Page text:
He said he was coming. I hoped no one would buy the house before he arrived.
He said he was going to come, but he hasn't mentioned any dates, and now I'm sitting in Becky's kitchen and peeling apples while Mary holds an open house. It's the second time she's tried. No offers came in after the first one, but she's hoping more people will come to look this weekend.
I shouldn't have this knot in my stomach as I imagine people walking through the rooms. The staging part was hard enough, stripping each surface of its histories and knick-knacks, giving the house a newer, cleaner fictional family. Each subtraction hurt a little more, and I kept waiting to numb up. We hauled the boxes of what we couldn't bear to throw away over to Becky's, where they sit stacked in half the basement.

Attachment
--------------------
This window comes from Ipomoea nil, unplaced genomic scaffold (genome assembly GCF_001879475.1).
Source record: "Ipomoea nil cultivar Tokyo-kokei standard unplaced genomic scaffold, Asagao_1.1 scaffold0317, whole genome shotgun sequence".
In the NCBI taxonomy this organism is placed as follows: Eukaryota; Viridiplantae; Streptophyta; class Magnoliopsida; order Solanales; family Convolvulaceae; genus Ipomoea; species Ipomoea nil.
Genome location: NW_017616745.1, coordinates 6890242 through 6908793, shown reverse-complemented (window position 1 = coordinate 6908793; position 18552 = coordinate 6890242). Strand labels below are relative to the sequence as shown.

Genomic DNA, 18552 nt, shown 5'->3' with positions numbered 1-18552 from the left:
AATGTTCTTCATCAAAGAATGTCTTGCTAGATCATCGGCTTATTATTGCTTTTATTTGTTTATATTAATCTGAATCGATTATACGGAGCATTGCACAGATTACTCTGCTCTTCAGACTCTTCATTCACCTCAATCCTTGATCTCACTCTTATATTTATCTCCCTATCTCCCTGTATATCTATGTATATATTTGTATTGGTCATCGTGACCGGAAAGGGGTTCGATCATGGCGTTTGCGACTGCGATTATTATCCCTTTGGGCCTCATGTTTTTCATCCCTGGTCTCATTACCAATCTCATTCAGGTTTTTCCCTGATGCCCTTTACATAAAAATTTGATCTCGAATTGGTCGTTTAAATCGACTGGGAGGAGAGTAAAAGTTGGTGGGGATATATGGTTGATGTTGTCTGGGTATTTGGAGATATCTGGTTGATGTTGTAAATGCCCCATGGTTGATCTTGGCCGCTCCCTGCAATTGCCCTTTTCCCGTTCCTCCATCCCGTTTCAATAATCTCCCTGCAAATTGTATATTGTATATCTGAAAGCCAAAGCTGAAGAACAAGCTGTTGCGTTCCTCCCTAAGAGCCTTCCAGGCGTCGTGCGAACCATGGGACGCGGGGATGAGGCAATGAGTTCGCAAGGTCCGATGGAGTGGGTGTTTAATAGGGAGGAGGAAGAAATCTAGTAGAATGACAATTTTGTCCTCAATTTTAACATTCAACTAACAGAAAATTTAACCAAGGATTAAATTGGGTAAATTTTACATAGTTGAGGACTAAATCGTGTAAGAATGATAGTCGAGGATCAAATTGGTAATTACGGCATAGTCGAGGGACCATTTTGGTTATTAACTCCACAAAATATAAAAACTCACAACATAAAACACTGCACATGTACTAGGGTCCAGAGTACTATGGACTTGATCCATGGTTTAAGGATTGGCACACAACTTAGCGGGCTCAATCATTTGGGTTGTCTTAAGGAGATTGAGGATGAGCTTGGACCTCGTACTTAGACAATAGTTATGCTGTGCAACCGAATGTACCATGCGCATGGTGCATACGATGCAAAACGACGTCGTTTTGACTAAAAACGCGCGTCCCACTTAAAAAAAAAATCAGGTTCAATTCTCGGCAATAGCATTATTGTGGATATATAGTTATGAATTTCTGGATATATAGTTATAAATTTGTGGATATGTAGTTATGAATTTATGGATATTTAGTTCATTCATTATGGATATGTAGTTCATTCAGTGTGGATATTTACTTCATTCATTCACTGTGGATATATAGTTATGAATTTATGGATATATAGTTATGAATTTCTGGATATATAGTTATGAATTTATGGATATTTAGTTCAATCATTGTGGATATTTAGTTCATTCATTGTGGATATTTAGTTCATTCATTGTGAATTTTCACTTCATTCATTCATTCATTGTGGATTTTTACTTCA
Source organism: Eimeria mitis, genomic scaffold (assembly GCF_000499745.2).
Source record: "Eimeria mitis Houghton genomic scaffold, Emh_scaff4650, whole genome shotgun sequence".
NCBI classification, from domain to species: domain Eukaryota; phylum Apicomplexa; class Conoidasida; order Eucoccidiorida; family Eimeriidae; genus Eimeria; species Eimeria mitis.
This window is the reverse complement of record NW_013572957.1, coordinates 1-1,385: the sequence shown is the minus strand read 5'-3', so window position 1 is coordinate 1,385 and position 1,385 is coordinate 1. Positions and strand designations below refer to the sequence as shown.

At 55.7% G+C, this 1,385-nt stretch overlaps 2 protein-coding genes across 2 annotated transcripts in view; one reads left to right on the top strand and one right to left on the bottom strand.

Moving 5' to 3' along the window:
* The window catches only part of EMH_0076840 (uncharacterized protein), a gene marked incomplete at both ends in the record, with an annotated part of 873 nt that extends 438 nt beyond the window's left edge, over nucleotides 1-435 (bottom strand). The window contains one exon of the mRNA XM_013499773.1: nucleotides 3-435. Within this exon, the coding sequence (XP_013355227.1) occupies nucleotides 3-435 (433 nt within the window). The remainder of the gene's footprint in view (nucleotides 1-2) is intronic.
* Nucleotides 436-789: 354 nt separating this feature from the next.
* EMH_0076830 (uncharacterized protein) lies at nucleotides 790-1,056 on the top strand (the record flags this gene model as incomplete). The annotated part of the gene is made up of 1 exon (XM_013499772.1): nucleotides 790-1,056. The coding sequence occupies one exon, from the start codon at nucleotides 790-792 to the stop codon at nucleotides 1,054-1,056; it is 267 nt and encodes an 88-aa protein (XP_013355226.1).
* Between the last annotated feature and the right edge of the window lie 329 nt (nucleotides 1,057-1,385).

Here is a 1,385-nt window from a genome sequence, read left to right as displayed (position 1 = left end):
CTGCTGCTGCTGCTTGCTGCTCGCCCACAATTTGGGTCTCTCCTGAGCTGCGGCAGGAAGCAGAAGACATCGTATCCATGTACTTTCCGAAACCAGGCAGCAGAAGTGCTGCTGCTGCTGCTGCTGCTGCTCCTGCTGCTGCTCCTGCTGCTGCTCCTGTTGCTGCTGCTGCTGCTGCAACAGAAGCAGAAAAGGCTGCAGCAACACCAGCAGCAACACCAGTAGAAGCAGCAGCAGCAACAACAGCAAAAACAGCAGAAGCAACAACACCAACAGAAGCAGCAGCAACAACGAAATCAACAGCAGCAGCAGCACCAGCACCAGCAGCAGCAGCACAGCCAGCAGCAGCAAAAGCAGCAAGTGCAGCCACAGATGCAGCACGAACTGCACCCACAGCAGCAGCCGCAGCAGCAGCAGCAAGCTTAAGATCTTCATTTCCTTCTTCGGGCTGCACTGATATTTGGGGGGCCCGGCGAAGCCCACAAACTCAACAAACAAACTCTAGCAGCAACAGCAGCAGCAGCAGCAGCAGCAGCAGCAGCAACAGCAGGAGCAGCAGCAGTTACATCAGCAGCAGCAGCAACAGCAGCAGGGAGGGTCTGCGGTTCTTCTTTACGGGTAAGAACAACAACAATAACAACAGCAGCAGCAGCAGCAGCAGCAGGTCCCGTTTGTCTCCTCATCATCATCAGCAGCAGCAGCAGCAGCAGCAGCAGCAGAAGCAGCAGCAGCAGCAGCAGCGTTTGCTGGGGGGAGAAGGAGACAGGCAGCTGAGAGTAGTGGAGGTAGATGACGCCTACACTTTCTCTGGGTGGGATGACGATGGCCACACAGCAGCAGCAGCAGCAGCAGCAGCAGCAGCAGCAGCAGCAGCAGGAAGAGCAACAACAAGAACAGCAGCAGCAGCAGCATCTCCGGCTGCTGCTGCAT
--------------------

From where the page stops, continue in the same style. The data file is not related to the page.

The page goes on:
I shouldn't feel rushed as I walk home. I stop for the mail. A few sale flyers and one envelope.
It turns out that I'm not going to be able to come.
I don't really read the rest.